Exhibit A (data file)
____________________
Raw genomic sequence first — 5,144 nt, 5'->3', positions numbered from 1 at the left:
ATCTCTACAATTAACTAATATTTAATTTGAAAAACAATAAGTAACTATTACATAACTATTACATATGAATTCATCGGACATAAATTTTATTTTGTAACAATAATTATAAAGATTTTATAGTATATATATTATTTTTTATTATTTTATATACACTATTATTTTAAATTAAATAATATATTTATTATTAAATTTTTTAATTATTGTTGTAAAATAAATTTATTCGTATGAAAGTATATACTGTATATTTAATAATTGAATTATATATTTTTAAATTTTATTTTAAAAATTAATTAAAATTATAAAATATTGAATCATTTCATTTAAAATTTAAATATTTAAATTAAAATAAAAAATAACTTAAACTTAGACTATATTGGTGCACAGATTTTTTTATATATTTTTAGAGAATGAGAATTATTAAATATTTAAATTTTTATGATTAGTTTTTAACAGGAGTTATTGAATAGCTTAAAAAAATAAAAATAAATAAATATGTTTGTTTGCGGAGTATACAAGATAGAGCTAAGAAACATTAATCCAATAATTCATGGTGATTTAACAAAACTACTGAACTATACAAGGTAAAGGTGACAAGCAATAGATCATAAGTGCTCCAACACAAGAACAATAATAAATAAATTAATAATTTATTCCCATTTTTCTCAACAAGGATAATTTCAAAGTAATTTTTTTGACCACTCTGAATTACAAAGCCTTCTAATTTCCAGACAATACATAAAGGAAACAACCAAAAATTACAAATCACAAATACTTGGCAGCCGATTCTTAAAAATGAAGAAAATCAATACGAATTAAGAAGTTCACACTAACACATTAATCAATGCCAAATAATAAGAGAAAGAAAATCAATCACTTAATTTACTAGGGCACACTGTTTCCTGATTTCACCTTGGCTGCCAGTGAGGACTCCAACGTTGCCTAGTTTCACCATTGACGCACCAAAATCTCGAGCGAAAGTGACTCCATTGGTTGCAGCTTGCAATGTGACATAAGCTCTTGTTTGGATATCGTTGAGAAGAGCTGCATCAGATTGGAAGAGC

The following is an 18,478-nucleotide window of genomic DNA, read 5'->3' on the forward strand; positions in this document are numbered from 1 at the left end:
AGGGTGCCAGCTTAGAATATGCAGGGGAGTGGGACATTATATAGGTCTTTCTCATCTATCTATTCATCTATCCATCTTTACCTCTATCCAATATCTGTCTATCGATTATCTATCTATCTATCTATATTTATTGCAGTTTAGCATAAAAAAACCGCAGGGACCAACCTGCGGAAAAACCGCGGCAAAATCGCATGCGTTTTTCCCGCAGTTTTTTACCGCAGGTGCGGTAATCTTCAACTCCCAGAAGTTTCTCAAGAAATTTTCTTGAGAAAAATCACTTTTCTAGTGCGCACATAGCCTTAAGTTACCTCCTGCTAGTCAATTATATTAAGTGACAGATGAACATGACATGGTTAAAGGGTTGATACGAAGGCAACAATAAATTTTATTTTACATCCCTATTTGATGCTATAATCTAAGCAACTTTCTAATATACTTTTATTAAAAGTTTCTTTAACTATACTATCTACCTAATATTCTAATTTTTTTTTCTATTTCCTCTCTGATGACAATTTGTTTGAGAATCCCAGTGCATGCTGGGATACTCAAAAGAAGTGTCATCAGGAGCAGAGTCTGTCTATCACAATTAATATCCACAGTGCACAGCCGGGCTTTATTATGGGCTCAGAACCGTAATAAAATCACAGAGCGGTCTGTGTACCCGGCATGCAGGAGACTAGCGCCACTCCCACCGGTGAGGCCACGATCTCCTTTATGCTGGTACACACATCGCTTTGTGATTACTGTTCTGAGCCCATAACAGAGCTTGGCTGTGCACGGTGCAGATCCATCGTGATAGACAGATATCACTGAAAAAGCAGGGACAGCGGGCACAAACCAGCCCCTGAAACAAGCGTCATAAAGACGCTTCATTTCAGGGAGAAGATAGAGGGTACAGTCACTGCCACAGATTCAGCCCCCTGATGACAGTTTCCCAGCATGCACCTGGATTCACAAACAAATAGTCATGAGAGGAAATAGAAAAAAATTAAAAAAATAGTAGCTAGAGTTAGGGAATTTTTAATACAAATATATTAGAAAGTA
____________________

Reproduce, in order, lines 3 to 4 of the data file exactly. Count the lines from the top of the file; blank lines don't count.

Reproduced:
The following is an 18,478-nucleotide window of genomic DNA, read 5'->3' on the forward strand; positions in this document are numbered from 1 at the left end:
AGGGTGCCAGCTTAGAATATGCAGGGGAGTGGGACATTATATAGGTCTTTCTCATCTATCTATTCATCTATCCATCTTTACCTCTATCCAATATCTGTCTATCGATTATCTATCTATCTATCTATATTTATTGCAGTTTAGCATAAAAAAACCGCAGGGACCAACCTGCGGAAAAACCGCGGCAAAATCGCATGCGTTTTTCCCGCAGTTTTTTACCGCAGGTGCGGTAATCTTCAACTCCCAGAAGTTTCTCAAGAAATTTTCTTGAGAAAAATCACTTTTCTAGTGCGCACATAGCCTTAAGTTACCTCCTGCTAGTCAATTATATTAAGTGACAGATGAACATGACATGGTTAAAGGGTTGATACGAAGGCAACAATAAATTTTATTTTACATCCCTATTTGATGCTATAATCTAAGCAACTTTCTAATATACTTTTATTAAAAGTTTCTTTAACTATACTATCTACCTAATATTCTAATTTTTTTTTCTATTTCCTCTCTGATGACAATTTGTTTGAGAATCCCAGTGCATGCTGGGATACTCAAAAGAAGTGTCATCAGGAGCAGAGTCTGTCTATCACAATTAATATCCACAGTGCACAGCCGGGCTTTATTATGGGCTCAGAACCGTAATAAAATCACAGAGCGGTCTGTGTACCCGGCATGCAGGAGACTAGCGCCACTCCCACCGGTGAGGCCACGATCTCCTTTATGCTGGTACACACATCGCTTTGTGATTACTGTTCTGAGCCCATAACAGAGCTTGGCTGTGCACGGTGCAGATCCATCGTGATAGACAGATATCACTGAAAAAGCAGGGACAGCGGGCACAAACCAGCCCCTGAAACAAGCGTCATAAAGACGCTTCATTTCAGGGAGAAGATAGAGGGTACAGTCACTGCCACAGATTCAGCCCCCTGATGACAGTTTCCCAGCATGCACCTGGATTCACAAACAAATAGTCATGAGAGGAAATAGAAAAAAATTAAAAAAATAGTAGCTAGAGTTAGGGAATTTTTAATACAAATATATTAGAAAGTA